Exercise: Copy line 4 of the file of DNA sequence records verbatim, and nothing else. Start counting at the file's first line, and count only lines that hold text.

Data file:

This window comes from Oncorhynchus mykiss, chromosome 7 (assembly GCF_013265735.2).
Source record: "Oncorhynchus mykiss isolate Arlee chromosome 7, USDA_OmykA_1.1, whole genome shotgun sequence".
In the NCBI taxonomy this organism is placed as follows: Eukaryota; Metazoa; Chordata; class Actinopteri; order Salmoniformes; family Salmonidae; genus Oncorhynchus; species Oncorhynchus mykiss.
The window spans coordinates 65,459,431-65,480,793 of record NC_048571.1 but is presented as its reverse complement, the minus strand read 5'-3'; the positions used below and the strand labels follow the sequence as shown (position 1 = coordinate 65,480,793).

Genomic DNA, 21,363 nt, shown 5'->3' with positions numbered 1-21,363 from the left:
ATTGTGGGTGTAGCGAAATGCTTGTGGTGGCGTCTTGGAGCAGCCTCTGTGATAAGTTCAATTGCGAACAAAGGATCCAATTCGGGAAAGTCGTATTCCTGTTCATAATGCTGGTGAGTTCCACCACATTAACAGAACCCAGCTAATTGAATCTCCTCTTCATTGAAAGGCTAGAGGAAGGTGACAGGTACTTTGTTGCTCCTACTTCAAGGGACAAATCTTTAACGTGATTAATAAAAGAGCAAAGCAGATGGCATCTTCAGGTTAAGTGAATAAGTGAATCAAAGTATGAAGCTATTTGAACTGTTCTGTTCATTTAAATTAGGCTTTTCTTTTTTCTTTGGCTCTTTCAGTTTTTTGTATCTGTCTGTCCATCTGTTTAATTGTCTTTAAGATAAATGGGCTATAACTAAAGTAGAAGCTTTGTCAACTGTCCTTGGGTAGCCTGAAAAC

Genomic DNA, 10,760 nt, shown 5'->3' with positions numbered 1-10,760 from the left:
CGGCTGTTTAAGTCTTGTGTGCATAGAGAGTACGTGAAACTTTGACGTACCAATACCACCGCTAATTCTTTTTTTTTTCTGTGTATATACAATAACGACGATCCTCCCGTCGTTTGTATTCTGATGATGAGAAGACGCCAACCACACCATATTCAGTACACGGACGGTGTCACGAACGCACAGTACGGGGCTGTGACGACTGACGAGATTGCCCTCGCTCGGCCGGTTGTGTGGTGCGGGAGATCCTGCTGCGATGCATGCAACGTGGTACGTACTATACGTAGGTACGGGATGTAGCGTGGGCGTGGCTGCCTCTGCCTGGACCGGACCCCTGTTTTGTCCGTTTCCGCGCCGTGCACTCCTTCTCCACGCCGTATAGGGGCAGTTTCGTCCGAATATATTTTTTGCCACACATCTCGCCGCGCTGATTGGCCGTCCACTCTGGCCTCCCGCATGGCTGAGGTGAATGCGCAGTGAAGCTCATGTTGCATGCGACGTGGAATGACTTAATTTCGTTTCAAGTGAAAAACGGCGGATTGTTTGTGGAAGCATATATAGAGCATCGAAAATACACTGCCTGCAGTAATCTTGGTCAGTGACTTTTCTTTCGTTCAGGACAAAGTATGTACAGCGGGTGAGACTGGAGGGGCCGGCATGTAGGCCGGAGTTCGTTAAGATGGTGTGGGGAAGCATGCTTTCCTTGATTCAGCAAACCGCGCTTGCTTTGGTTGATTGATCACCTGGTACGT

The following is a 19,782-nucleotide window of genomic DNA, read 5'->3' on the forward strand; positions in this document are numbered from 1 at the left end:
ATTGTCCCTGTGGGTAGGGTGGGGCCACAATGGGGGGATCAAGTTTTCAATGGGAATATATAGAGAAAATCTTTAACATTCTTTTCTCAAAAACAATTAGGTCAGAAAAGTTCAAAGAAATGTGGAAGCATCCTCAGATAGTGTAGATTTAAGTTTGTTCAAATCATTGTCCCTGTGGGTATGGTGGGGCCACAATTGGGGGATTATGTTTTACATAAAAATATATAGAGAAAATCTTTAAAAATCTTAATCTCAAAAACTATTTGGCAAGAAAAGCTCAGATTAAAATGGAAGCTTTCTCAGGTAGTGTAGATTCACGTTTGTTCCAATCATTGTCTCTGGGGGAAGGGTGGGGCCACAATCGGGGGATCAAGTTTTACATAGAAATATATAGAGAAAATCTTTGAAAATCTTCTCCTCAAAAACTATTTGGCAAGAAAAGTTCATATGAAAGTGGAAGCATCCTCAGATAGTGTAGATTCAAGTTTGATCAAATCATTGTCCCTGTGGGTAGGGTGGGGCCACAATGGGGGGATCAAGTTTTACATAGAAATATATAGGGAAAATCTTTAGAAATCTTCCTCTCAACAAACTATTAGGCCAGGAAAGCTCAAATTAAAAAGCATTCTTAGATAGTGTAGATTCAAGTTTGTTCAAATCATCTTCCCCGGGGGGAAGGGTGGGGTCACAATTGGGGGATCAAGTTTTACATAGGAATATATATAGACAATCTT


The window spans coordinates 65,459,431-65,480,793 of record NC_048571.1 but is presented as its reverse complement, the minus strand read 5'-3'; the positions used below and the strand labels follow the sequence as shown (position 1 = coordinate 65,480,793).